The argument is that 'the 'corporate authorities' of the county cannot be vested with power to assess and collect a tax for township purposes, nor vice versa. That power can only be delegated to the authorities of the body contracting, or about to contract, the debt.' And this argument, it is contended, [200 U.S. 248, 252] is not opposed to Folsom v. Ninety Six. There, it is said, the validity of the bonds was established, but it was not decided that the 'corporate authorities' of the township might be vested with power to assess and collect a tax to pay them. Here the question is, Can the auditor and treasurer, who are state officers, be made to assess and collect a tax which, under the Constitution and laws of the state, can only be done by the 'corporate authorities' of the township?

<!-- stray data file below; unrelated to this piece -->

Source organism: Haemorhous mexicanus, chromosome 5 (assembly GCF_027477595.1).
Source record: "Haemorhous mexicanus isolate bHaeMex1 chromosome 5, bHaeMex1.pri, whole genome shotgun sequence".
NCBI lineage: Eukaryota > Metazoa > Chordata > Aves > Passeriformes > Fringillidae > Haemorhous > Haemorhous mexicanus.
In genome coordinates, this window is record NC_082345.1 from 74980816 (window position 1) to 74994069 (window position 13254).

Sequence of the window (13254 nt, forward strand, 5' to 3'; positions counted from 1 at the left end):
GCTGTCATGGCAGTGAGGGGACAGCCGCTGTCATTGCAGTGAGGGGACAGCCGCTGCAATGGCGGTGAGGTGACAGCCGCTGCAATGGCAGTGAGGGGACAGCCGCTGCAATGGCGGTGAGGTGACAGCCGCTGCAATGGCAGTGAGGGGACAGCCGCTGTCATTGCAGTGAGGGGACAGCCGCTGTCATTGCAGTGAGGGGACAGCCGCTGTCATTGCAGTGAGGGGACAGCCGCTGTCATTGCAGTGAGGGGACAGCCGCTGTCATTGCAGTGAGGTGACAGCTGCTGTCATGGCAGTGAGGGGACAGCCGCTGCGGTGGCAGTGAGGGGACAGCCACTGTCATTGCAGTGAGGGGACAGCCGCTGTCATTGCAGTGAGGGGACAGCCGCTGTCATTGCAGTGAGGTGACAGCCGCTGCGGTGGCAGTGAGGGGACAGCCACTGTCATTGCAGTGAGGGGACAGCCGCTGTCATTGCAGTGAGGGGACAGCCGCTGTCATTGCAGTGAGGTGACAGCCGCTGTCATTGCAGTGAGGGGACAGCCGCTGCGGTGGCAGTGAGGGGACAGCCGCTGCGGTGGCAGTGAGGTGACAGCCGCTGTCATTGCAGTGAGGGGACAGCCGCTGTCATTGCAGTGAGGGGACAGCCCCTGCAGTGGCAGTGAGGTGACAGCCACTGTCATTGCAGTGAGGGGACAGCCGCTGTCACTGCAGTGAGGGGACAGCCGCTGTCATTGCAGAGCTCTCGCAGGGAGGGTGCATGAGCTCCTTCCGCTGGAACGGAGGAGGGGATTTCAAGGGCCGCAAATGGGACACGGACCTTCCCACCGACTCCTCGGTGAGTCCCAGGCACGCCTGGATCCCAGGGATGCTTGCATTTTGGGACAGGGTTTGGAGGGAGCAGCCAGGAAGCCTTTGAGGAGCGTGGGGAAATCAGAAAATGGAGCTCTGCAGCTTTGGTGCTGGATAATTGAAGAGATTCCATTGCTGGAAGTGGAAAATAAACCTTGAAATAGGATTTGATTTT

Plaintiffs' construction of the case of Folsom v. Ninety Six is too limited. It takes from the case about all of its value. The case decided that the bonds were issued for corporate purposes, and established them as a valid indebtedness of the township. It proclaimed the validity of the laws under which the bonds were issued, and made those laws and every part of them the contract with the bondholders. It did not occur to any one to urge that, because the legislature might vest the township authorities with the power to assess and collect taxes, such power could not be vested in county officers. By clear implication the contrary is decided in State ex rel. Charleston, C. & C. R. Co. v. Whitesides, 30 S. C. 579, 3 L. R. A. 777, 9 S. E. 661; State ex rel. Charleston, C. & C. R. Co. v. Harper, 30 S. C. 586, 9 S. E. 664; State ex rel. Dickinson v. Neely, 30 S. C. 587, 3 L. R. A. 672, 9 S. E. 664. The offices of auditor and treasurer still exist, and through them taxes are assessed and collected in the state of South Carolina. The case at bar is not, therefore, like Heine v. Levee Comrs. 19 Wall. 655, 22 L. ed. 223; or Meriweather v. Garrett, 102 U.S. 498 , 26 L. ed. 197. It is like Von Hoffman v. Quincy (United States ex rel. Von Hoffman v. Quincy) 4 Wall. 535, 18 L. ed. 403; Galena v. Amy (Galena v. United States) 5 Wall. 705, 18 L. ed. 560; Seibert v. Lewis (Seibert v. United States) 122 U.S. 284 , 30 L. ed. 1161, 7 Sup. Ct. Rep. 1190; Mobile v. Watson, 116 U.S. 289 , 29 L. ed. 620, 6 Sup. Ct. Rep. 398, and many others.